Good morning everyone.
Today we’re going to take a look at an important piece of industrial history.
During WWII it was common practice for Allied intelligence teams to examine downed and captured German aircraft in order to determine how they were constructed and if there was anything that could benefit the Allied war effort. What they found was that the German aircraft contained very large, high quality structural elements, and it was determined that these elements had been produced on large forging and extrusion presses that were much larger than anything existing in the Allied nations. The implications of this were immediately apparent. If forgings and extrusions that were large enough and of high enough quality to become key structural elements in aircraft could be produced in this country, it would lower the time and costs of fabrication and boost aircraft production output. Make more bombers faster, in other words.
The U.S. immediately started a high-priority project to construct a large press that matched the estimated capabilities of the German machines, and contracts were awarded to the Mesta Machine Company of Pittsburgh to build an 18,000 ton press, and others for the production facilities. Just about every part of the construction process was new, including the necessity of building the plant around the press due to its enormous size. The project wasn’t completed however, due to the end of WWII.
When all of the shooting stopped, Allied technical teams went into the German factories and found that the Germans had produced and learned how to operate die forging presses up to 30,000 tons capacity, and found that one 30,000, and two 15,000 ton presses were still usable. As part of the post war settlement, the Soviets got the 30,000 ton press and the U.S. got the two 15,000 presses, which were channeled into the USAF’s Heavy Press Program.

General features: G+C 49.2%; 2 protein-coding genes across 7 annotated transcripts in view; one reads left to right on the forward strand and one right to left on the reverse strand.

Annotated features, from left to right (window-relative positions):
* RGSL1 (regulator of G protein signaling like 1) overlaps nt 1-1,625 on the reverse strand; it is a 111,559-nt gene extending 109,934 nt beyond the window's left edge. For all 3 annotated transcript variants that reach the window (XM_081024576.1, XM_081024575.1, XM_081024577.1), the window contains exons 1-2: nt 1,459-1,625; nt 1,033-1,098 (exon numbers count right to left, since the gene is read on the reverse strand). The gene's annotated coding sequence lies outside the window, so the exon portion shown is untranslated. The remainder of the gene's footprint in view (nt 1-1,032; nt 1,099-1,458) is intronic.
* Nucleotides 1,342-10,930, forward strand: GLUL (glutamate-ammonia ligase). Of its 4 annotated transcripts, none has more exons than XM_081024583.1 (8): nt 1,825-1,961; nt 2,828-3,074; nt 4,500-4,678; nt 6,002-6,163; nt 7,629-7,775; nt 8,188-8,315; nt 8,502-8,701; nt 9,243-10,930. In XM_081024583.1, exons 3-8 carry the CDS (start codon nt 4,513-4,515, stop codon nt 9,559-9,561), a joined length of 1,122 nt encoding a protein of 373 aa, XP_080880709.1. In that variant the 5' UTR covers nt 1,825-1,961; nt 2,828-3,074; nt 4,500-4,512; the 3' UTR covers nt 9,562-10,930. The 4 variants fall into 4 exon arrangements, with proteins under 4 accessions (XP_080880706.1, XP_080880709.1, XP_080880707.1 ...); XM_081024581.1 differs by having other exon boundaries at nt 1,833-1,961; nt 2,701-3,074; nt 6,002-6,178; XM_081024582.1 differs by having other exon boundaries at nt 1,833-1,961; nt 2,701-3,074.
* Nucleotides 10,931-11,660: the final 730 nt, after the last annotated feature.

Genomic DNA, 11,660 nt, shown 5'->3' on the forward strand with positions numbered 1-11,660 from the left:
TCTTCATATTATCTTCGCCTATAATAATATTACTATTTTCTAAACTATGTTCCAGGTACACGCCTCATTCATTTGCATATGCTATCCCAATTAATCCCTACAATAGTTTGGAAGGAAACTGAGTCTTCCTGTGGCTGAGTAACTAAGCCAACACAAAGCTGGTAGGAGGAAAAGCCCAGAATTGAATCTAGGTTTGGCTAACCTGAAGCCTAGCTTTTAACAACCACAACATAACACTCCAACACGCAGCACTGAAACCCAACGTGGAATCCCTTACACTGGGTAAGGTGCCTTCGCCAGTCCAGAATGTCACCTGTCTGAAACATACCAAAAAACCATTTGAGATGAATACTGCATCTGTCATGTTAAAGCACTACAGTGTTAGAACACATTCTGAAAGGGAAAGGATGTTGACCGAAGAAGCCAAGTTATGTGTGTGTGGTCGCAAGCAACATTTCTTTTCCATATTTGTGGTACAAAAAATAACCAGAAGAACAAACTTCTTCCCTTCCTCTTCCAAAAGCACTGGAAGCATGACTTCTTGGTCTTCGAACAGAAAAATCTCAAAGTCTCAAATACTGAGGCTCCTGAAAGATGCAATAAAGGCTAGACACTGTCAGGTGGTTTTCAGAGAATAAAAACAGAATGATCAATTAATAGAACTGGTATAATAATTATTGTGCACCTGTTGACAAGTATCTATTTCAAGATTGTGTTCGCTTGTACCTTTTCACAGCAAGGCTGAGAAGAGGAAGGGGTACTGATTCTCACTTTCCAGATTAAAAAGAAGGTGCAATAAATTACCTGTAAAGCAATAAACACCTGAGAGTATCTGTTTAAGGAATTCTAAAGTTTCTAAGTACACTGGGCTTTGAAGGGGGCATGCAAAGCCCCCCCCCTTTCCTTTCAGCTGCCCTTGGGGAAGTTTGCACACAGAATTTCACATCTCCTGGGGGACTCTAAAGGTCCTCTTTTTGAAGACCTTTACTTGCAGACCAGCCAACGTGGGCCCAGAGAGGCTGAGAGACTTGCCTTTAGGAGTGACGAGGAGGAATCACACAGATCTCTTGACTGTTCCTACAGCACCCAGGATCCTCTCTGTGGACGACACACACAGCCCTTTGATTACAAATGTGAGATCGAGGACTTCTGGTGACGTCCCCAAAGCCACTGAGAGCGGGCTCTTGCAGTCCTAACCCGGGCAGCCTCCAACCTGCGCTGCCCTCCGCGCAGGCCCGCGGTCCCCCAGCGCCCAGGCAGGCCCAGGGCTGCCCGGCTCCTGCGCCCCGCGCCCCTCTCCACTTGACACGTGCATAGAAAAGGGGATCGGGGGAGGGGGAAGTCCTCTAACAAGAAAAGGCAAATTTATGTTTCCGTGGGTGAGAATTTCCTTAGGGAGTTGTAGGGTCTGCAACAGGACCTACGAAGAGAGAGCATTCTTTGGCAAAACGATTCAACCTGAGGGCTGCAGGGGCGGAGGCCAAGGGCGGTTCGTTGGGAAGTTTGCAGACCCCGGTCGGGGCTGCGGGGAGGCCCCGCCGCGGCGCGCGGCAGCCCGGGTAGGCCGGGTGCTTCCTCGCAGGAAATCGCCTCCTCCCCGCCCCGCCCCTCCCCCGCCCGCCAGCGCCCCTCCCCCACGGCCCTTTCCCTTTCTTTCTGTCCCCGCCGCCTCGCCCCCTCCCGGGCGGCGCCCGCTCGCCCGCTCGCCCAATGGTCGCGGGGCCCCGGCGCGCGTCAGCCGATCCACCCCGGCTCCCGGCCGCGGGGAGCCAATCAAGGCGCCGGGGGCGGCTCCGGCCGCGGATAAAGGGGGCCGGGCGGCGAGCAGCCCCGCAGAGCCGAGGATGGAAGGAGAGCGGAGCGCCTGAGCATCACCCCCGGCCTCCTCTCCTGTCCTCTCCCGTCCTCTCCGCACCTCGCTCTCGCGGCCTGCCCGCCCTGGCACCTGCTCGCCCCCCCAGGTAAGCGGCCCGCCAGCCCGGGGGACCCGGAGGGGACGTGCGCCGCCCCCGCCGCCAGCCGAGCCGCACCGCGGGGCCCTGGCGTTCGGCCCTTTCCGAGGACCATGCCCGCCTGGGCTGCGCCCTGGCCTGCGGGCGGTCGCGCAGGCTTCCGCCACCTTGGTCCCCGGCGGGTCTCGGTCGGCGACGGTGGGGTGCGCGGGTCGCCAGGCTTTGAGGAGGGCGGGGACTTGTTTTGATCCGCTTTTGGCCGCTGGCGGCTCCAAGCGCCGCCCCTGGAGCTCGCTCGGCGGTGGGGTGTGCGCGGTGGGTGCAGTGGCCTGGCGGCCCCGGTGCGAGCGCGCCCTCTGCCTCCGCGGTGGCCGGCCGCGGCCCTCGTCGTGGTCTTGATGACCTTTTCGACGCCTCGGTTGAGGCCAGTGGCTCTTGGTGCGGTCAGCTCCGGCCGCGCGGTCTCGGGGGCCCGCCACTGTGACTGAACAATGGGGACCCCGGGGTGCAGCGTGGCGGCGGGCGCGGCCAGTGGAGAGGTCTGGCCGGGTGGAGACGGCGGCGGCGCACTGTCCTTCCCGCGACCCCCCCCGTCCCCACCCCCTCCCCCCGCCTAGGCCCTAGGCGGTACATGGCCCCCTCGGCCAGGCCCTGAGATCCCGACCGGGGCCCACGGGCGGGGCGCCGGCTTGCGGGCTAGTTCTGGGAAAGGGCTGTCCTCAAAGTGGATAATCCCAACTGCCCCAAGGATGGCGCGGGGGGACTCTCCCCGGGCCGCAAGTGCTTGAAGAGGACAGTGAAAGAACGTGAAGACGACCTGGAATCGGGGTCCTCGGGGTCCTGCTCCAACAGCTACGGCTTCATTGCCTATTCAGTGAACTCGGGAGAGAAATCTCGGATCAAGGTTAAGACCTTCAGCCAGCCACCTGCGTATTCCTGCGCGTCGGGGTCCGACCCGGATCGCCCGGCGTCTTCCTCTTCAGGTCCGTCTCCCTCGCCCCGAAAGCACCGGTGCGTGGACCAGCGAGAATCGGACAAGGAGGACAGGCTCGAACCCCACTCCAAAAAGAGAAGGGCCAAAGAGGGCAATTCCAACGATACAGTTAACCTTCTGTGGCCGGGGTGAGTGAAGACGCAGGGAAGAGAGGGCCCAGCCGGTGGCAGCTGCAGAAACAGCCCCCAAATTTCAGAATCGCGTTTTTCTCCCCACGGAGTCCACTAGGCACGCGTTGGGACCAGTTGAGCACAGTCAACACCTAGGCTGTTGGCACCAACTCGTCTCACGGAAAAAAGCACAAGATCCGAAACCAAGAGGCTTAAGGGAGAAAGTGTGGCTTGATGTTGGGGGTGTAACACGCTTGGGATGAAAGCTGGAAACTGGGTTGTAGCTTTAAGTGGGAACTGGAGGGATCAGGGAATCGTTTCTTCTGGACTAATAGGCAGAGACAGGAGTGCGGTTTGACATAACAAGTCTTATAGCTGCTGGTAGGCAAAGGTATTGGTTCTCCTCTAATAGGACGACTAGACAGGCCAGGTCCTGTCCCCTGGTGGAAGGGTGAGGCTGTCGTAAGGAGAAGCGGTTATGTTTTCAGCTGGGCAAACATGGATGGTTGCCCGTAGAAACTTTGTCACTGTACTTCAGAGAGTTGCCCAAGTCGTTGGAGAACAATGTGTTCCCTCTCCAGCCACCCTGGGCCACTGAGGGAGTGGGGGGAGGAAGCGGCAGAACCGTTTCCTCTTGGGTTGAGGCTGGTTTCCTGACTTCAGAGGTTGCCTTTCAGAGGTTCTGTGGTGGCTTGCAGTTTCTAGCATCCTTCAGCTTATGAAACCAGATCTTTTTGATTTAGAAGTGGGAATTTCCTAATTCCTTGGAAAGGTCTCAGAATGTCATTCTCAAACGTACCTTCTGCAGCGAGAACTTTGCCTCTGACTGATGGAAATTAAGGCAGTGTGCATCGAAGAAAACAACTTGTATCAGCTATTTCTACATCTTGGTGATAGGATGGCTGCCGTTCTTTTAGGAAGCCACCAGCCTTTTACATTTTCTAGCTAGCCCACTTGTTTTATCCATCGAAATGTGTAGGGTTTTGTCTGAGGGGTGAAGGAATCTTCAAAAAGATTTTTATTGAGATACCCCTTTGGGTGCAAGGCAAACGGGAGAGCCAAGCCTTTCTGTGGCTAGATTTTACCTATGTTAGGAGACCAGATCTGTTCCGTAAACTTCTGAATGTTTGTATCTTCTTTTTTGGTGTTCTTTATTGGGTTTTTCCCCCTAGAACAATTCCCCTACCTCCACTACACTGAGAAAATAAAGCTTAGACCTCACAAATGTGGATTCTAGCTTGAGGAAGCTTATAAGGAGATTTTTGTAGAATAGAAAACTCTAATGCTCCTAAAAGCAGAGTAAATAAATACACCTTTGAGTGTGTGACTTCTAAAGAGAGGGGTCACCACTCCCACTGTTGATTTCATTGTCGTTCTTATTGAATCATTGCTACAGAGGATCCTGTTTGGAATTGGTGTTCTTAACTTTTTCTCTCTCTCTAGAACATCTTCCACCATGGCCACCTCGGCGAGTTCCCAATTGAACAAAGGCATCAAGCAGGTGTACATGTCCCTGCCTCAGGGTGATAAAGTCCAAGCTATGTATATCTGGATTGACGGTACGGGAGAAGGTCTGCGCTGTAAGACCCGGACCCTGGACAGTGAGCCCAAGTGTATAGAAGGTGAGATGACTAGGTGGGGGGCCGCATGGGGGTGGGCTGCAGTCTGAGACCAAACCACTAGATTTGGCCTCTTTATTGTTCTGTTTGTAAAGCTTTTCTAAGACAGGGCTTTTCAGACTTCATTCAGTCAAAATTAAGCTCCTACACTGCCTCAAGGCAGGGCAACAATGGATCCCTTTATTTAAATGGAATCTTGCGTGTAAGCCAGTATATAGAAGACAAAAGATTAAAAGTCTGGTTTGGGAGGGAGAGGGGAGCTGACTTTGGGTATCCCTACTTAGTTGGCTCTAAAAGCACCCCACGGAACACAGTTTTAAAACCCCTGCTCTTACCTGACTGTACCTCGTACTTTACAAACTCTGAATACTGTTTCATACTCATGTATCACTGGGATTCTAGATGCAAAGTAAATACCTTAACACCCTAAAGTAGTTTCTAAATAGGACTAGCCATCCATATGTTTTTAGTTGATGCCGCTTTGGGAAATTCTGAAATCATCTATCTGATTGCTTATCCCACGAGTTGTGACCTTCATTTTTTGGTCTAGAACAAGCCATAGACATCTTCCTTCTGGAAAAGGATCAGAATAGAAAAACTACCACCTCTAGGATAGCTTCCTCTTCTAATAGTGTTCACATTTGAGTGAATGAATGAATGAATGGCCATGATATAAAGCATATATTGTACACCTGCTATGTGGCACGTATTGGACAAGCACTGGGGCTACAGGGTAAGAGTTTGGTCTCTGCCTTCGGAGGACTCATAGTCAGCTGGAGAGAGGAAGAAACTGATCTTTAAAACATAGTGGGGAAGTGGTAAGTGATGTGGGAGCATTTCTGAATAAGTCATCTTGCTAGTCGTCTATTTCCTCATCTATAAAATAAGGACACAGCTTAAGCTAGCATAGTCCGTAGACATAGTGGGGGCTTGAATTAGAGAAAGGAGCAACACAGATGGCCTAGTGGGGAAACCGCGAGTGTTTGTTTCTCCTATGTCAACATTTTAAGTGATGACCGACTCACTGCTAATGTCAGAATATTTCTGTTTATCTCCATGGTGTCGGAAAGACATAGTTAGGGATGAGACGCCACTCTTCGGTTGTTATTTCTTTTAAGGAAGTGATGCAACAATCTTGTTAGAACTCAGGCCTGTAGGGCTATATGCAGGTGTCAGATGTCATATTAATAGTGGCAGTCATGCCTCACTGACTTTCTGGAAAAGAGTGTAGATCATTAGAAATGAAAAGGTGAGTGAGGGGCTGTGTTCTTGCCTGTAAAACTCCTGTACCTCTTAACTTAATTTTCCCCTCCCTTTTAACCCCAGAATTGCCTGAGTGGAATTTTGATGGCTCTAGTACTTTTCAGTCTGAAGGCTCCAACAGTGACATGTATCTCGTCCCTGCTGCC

The Heavy Press Program didn’t really get started until 1950, after many months of planning and getting input from the defense industry. Since there wasn’t a consumer market for anything produced by the heavy presses constructed by the program, the government would own the facilities and rent them out to the contractors. Thus, Air Force Plant 47 was authorized to be built in 1952, located in Cleveland, Ohio next to the ALCOA plant, to house the 50,000 ton press that Mesta was making. The plant began operation on May 5, 1955, and that’s when the “Fifty” went to work.
The Super Giant
The Mesta 50,000 ton “Super-Giant” forging press is big. Everything about it is big. The press, called the “Fifty” by those who work with it, is 87 feet high, 36 feet below ground level and 51 feet above, and weighs in at around 8,000 tons. (Image #1) Some of the largest castings required over 350 tons of steel for the pour, and eight other castings weigh from 215 to 240 tons apiece.
On top of the underground foundation assembly are two upper and two lower base sections (Image #2). The lower platen is attached to these, and the lower forging die is clamped to the 12 foot by 26 foot platen. The upper platen is attached to the lower moving crosshead (Image #3), and with no dies on the upper or lower platens, there is 15 feet of clearance. Since the maximum stroke of the press is six feet, the forging dies it uses must be fairly large, to say the least. The entire moving crosshead assembly consists of eight steel castings that total nearly 1150 tons (Image #4).
Above the moving crosshead assemblies are the stationary crossheads (Images 5 & 6) that house the eight main hydraulic pressure cylinders. (Image 7)